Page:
Brooklyn Heights

Ole! Mexican ‘Urban Cuisine’ comes to Montague Street

Eye On Real Estate: Romancing customers with street tacos and spicy plantains; margaritas arriving ASAP

December 19, 2013 By Lore Croghan Brooklyn Daily Eagle
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So what if folks say the upstairs space at 140 Montague St. is cursed? Giovanni Ventura’s not scared.

He and fellow chef Yovany Quisquina opened their first restaurant there last week.

“I don’t believe in curses,” said Ventura, the co-owner of Gallito’s Kitchen.

“Restaurants have a life cycle; they live and die,” he said. “This one’s going to have a long life cycle. It depends on hard work in the back of the house and good service in the front.”

Gallito’s is the latest tenant of a parlor floor with a bird’s eye view of Brooklyn Heights’ prime retail corridor, which previously was home in quick succession to two Indian eateries.

Amin closed in August 2011. After that, Gandhi Palace was the tenant until recently.

Ventura’s got a 10-year lease for the 2,000-square-foot site 10 steps above the sidewalk. The rent is $65 per square foot.

He and Quisquina are counting on the appeal of palate-pleasing Mexican dishes they created after years spent as consultants developing various restaurant themes and cooks in other people’s restaurants.

They call their fare “Mexican Urban Cuisine” – because  whenever possible their vendors are local businesses and farms that practice “environmentally sound agriculture and sustainable farming.”

They buy seasonal produce from the Brooklyn Borough Hall greenmarket – and plan to work with Brooklyn Grange, the Navy Yard rooftop farm, in the spring. They get their meat from Boerum Hill butcher Paisanos and their fish from the Hunts Point market in the South Bronx.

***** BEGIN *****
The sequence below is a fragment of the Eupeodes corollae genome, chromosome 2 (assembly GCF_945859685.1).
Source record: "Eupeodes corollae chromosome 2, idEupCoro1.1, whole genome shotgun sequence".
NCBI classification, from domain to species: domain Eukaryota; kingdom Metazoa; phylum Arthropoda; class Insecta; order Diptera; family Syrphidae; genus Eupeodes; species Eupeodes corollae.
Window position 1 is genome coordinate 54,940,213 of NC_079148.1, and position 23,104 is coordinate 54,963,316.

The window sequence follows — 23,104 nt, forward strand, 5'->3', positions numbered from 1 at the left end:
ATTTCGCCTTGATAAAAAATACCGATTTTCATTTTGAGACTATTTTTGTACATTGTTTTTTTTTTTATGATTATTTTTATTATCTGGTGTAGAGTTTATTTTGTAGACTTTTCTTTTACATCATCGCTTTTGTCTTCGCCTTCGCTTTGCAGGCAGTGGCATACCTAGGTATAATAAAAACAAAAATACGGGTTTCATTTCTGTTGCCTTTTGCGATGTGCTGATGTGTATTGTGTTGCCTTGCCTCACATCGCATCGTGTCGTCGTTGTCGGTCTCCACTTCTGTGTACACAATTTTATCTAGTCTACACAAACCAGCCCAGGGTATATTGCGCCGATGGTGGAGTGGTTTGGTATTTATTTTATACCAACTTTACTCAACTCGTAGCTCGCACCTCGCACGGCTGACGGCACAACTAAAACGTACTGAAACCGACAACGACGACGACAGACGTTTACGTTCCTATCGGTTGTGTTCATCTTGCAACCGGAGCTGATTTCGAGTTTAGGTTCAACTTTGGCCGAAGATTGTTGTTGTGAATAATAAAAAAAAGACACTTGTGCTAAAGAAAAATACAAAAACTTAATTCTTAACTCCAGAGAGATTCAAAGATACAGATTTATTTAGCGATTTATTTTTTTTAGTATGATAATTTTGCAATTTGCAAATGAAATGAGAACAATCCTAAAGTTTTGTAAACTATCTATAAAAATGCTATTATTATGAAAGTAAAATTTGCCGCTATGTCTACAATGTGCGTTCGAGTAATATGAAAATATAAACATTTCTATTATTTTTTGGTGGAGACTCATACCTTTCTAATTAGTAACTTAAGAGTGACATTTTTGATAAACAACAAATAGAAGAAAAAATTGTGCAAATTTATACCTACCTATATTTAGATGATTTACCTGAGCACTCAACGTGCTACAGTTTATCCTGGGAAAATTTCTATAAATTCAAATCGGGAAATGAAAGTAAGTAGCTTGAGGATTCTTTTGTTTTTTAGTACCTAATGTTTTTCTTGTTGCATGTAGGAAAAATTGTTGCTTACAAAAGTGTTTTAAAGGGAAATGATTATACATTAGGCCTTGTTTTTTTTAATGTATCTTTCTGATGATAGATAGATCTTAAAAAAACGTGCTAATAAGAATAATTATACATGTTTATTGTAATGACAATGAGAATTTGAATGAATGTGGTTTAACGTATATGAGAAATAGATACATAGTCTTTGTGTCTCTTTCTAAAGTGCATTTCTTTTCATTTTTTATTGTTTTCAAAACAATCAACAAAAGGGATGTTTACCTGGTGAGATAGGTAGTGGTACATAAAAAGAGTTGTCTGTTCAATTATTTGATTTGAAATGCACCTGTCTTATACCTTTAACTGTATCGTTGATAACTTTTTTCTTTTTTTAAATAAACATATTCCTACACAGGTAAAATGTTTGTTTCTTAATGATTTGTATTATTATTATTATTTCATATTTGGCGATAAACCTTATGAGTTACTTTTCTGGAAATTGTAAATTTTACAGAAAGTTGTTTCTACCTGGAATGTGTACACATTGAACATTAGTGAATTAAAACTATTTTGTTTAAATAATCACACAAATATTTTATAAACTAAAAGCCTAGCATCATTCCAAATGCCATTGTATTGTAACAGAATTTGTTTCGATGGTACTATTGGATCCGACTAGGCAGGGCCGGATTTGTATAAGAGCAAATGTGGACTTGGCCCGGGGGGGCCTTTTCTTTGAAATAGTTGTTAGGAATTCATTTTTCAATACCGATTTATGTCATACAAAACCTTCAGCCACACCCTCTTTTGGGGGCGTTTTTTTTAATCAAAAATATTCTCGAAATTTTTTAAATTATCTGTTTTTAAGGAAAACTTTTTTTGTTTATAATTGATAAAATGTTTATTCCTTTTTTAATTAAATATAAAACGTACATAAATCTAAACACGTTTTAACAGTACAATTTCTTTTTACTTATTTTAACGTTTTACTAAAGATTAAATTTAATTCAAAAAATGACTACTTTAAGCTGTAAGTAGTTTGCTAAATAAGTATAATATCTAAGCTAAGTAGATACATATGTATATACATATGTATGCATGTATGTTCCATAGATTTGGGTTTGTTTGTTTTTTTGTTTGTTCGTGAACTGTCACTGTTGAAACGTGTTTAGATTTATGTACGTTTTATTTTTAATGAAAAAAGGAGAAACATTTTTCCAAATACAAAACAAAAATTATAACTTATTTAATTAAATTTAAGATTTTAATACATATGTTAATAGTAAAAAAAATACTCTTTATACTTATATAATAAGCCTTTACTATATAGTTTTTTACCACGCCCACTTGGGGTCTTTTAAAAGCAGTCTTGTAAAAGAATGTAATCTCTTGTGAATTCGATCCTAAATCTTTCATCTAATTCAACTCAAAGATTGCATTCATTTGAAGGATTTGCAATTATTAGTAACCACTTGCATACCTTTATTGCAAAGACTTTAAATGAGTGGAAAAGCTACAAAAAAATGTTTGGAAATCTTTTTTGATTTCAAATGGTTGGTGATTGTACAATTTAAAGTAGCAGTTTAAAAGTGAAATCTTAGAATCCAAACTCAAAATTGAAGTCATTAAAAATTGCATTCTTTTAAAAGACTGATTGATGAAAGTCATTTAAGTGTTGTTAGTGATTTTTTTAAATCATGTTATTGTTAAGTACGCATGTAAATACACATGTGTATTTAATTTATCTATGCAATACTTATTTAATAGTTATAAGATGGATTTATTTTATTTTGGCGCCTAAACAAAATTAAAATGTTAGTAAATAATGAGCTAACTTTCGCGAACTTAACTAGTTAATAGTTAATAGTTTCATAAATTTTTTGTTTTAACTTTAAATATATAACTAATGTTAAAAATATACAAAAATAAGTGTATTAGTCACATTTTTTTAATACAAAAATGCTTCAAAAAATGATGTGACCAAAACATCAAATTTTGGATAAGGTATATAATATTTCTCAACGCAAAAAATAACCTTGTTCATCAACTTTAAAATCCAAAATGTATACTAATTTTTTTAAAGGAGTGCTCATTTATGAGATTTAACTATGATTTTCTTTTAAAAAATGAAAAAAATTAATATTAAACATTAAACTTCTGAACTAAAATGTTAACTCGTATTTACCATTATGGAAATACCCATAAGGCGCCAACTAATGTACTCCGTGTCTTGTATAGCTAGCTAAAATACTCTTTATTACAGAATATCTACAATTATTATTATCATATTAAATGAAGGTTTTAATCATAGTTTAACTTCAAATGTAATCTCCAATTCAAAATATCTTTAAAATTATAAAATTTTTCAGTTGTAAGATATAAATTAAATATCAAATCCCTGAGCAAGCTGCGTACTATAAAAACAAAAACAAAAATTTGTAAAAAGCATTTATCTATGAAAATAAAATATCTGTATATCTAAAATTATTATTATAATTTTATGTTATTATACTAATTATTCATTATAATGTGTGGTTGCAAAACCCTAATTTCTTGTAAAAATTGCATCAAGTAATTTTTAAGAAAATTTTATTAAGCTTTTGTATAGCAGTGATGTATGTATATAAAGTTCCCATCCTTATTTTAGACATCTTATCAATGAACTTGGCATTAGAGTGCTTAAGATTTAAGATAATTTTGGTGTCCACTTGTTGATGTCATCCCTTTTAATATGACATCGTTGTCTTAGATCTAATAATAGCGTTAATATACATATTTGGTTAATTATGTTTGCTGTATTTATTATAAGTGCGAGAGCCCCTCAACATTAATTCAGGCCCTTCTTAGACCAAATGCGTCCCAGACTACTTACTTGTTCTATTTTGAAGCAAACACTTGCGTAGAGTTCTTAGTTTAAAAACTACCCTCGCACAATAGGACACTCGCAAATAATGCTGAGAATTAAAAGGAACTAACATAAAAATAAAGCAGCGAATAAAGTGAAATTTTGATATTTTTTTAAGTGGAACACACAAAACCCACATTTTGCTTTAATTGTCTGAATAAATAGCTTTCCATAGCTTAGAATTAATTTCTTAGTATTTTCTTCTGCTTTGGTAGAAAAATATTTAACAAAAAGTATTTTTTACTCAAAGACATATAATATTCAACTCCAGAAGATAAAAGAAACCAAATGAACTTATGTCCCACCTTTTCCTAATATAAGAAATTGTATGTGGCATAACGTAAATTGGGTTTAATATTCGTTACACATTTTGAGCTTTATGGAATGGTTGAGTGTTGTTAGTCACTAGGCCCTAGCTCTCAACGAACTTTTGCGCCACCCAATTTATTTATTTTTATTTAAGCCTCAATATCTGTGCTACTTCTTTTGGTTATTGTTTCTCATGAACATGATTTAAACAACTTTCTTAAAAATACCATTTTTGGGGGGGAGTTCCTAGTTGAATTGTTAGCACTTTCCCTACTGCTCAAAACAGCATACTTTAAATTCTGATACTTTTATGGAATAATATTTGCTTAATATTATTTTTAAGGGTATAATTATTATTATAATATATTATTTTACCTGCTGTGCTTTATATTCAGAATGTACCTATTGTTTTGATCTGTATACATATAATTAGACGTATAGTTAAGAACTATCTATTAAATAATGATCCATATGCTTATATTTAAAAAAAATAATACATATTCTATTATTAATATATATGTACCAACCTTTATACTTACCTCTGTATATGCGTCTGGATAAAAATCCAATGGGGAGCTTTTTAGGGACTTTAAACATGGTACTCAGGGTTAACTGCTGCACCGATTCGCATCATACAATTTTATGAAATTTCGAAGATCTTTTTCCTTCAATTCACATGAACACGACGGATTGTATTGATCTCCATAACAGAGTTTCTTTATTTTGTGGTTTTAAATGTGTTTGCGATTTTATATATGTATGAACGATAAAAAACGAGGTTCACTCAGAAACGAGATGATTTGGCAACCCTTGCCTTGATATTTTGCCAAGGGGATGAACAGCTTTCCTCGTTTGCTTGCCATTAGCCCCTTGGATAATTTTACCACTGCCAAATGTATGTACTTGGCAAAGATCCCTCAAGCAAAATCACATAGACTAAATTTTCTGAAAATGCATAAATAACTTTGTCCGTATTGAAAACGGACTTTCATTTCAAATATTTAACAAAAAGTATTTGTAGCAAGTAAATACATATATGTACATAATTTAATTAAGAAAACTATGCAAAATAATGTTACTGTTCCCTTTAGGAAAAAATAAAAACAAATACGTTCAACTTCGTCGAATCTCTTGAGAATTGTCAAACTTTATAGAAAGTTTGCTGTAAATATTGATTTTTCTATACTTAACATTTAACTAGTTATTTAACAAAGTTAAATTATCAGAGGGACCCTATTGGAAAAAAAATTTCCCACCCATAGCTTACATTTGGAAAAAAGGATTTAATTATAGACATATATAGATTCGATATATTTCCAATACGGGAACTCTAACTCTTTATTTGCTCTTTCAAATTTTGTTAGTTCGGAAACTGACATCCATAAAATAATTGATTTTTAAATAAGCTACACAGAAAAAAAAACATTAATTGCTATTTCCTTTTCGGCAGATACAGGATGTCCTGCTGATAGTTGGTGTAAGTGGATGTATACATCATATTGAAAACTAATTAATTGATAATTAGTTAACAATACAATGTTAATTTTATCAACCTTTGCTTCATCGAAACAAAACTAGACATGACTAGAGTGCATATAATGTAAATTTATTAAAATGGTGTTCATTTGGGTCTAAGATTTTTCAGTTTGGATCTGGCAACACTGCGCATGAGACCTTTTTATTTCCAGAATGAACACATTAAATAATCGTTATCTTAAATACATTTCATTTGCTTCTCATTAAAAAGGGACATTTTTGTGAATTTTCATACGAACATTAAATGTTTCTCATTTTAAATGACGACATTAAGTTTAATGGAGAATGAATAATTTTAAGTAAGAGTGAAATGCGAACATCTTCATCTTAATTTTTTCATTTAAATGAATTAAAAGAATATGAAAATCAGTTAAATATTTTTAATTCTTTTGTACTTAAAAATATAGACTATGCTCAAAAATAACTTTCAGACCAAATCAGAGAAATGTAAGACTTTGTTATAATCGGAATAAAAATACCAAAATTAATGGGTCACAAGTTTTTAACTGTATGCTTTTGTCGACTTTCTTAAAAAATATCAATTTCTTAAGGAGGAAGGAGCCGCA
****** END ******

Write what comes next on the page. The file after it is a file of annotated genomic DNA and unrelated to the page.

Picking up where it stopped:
“We want to have a small carbon footprint,” he said.

The duo searched for a restaurant site for two years, in Park Slope, Greenpoint and Williamsburg as well as Montague Street.

The kitchen at 140 Montague was left intact after Gandhi Palace departed; the two chefs took it as is and saved themselves a pricey buildout.

“Our budget is tight,” Ventura said. “This is our savings for several years. And we borrowed money from family.”

There’s family involvement in day-to-day restaurant operations as well. Ventura’s wife, Idemar Aldrey, works as Gallito’s manager.   

For now, it’s dinner only, with a menu that’s a mix of Mexico City street tacos such as braised Berkshire pork or beef tongue and entrees like duck enchiladas with mole sauce and fire-grilled shrimp marinated in chipotle and chocolate. Chipotle is also a surprise ingredient that gives a kick to an instantly addictive sweet plantain side dish.

Speaking of Chipotle – the popular Montague Street fast-food chain – Ventura will try to divert a bit of its customer traffic with an under-$10 lunch menu (for meal and beverage) when Gallito’s starts serving lunch in January.

The fast-food chain is a big draw but he feels there’s demand in Brooklyn Heights for a sit-down Mexican restaurant with a more relaxed atmosphere.

“Everybody’s caught up in a fast pace,” he said. “Here you can slow down, eat, enjoy the food and have a good time.”

For now, organic wines and local beers are on the menu to loosen up the atmosphere a bit. He has applied for a full liquor license so Gallito’s can serve margaritas – because what’s a Mexican restaurant without them?

“Our margaritas are going to be really, really good,” he promised.    

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